logo Bacterial infections

Skin infections

Bacterial infections

Objectives

  • Be able to identify and manage common staphylococcal and streptococcal skin infections.
  • Be familiar with the range of appearance of other bacterial infections.

Key points

  • Impetigo is due to superficial skin infection with Staphylococcus aureus and/or Streptococcus pyogenes.
  • Impetigo may complicate wound healing, infestations and dermatitis.
  • Furunculosis (boils) is due to invasion of the hair follicle by Staphylococcus aureus.
  • Staphylococcal skin infections may rarely be complicated by widespread rashes including toxic shock syndrome and staphylococcal scalded skin syndrome.
  • Streptococcal skin infections may rarely be complicated by widespread rashes including scarlet fever and toxic shock-like syndrome.
  • If staphylococcal infections recur, treat carrier sites (nostrils) and identify underlying skin diseases such as eczema, scabies and head lice.
  • Erysipelas, cellulitis and many cases of necrotising fasciitis are most frequently caused by Streptococcus pyogenes, less often by Staphylococcus aureus, enterobacteriae and anaerobes.

Skin flora

Normal skin flora includes harmless staphylococci, micrococci, diphtheroids and yeasts with aerobes on the surface and anaerobes within hair follicles. These bacteria provide some protection against pathogens by competitive interference and production of antibiotics.

Staphylococcal infections

Wound infection

Although Staphylococcus aureus is present in the nostrils of about 30% adults, it becomes invasive resulting in infection if there is an injury or other breach of the skin surface such as dermatitis, scabies or head lice.

Staphylococcal infections are contagious, requiring careful attention to hygiene.

Localised staphylococcal infections:

Surface infections tend to be itchy, deeper infections are more painful.

Management

Localised staphylococcal infections may be managed using meticulous wound care, antiseptics and topical antibiotics. Oral antibiotics may be prescribed for more extensive or recurrent infections. However, there is increasing prevalence of methicillin-resistant strains of staphylococci so antibiotics should not be prescribed for trivial reasons.

Toxins and superantigens

Some strains of Staphylococci are more pathogenic due to toxins and superantigens and may result in widespread rashes:

Scalded skin syndrome

Scalded skin syndrome


Streptococcal infections

Impetigo

Impetigo may be caused by Streptococcus pyogenes, when it is characterised by crusts and ulceration. Staphylococcus aureus is usually a co-pathogen. Streptococcal wound infections are painful with surrounding well-demarcated erythema and oedema.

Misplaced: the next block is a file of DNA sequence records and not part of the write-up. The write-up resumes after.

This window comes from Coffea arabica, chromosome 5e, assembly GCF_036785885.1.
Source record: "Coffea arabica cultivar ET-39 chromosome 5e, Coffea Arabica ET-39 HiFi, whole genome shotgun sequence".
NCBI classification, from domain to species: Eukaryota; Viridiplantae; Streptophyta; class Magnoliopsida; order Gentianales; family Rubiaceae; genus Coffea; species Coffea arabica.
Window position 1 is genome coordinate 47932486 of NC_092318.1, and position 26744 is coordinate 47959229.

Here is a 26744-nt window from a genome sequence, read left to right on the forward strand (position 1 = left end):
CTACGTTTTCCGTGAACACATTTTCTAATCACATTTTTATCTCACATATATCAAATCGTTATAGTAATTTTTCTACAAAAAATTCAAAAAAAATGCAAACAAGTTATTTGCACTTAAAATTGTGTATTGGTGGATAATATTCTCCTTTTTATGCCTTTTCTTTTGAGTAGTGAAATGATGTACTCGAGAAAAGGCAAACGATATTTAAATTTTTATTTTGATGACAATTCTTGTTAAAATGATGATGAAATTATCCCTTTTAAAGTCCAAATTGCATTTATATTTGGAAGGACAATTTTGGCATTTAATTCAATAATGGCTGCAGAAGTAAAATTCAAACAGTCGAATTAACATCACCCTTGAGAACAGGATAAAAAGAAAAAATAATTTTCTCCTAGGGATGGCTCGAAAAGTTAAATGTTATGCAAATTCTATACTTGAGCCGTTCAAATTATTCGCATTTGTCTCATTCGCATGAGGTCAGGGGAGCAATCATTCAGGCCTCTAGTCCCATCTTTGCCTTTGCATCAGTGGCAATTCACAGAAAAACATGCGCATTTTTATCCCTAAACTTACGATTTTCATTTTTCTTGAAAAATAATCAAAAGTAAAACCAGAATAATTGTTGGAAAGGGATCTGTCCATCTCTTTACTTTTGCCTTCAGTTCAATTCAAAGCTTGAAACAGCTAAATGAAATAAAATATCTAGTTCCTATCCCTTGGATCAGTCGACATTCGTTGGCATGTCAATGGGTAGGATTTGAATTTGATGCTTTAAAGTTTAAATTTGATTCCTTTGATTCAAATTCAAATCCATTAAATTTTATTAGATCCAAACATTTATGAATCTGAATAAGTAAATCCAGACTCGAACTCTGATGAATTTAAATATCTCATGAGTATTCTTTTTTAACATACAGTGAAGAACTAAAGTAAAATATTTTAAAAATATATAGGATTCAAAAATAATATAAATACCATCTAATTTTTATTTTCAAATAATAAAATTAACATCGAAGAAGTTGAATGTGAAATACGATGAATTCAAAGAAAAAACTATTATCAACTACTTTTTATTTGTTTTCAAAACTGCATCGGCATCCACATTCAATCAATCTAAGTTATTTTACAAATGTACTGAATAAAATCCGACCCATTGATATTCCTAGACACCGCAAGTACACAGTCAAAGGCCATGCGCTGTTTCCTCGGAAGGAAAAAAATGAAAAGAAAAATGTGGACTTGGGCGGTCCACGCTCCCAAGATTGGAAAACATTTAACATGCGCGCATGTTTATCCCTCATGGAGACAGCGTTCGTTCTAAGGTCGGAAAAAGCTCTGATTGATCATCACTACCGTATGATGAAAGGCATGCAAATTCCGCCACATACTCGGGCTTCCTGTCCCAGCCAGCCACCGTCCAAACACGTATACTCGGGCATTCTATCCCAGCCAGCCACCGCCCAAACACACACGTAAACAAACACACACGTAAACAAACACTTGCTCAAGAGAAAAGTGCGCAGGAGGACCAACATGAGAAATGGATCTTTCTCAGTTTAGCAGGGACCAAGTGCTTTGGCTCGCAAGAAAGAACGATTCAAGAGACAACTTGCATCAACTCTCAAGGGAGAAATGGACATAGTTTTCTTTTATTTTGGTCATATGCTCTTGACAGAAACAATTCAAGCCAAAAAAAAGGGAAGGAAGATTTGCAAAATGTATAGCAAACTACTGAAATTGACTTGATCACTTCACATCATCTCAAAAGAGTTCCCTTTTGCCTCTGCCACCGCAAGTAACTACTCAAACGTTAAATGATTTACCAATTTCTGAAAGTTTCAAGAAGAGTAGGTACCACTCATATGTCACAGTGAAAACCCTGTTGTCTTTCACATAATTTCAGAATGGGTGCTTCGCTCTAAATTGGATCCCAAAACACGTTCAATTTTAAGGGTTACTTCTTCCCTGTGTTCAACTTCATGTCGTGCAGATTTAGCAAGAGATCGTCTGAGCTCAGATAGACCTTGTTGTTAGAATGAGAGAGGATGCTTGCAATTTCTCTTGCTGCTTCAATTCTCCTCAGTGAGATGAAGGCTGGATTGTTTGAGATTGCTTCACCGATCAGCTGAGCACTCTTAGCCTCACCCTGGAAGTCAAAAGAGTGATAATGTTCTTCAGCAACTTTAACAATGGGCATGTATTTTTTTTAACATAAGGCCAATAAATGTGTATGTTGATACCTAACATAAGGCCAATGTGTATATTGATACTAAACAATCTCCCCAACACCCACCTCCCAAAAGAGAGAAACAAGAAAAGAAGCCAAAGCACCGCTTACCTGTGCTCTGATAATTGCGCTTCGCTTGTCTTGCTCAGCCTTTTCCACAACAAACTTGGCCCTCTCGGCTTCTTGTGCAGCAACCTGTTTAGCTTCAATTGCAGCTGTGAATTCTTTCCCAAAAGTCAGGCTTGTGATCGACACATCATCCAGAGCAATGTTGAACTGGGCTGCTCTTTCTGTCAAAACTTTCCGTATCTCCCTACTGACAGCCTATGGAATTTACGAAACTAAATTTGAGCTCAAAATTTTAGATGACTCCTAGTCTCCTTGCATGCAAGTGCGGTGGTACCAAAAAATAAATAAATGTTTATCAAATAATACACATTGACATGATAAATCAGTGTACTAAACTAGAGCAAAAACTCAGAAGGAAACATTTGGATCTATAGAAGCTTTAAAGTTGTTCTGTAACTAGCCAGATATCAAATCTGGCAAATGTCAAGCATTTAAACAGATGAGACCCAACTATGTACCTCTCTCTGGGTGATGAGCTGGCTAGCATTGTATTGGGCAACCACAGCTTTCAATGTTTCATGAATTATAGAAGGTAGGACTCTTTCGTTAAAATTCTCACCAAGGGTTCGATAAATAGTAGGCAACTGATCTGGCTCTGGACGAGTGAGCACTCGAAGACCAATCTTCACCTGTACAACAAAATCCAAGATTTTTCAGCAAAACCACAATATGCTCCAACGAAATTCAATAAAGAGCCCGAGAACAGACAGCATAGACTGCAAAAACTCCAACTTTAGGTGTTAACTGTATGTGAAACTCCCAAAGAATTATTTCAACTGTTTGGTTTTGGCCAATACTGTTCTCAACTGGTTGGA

Streptococcal wound infection

Erysipelas

Invasive streptococci result in erysipelas (superficial lymphatic invasion) and cellulitis (involvement of subcutis). Early infection is characterised by fever, rigors and malaise. The affected skin becomes red, swollen and painful. These infections must be treated aggressively as they are potentially fatal. Group A streptococci are uniformly sensitive to penicillin and improvement is usually seen within hours of treatment. Erysipelas and cellulitis may recur in the same site and prolonged courses of penicillin are sometimes required prophylactically.

Erysipelas

Cellulitis

Necrotising fasciitis

Necrotising fasciitis is a surgical emergency, most often due to Streptococcus pyogenes and less frequently be due to Staphylococcus aureus, enterobacteriae and other organisms. Necrotic tissue must be debrided thoroughly and immediately as a life-saving procedure.

Necrotising fasciitis

Toxins and superantigens

Some strains of Streptococci are more pathogenic due to toxins and superantigens and may result in widespread rashes:

Scarlet fever

Post-infection complications

Cutaneous Group A streptococcal infections (Streptococcus pyogenes) can result in post-streptococcal glomerulonephritis and should be treated with systemic antibiotics such as penicillin. These may not prevent later streptococcal complications due to immunological reactions to superantigens, including the skin diseases hypersensitivity vasculitis and guttate psoriasis.

Vasculitis arising 2 weeks after tonsillitis

Guttate psoriasis, arising 2 weeks after tonsillitis


Less common bacterial infections

Less common bacterial infections resulting in cutaneous signs include:

Pitted keratolysis

Erythrasma

Trichomycosis axillaris (black concretions)

Trichomycosis axillaris (yellow concretions)

Syphilitic chancre

Secondary syphilis

Tuberculosis (lupus vulgaris)

Atypical mycobacteria (M. marinum)

Meningococcal disease

Meningococcal disease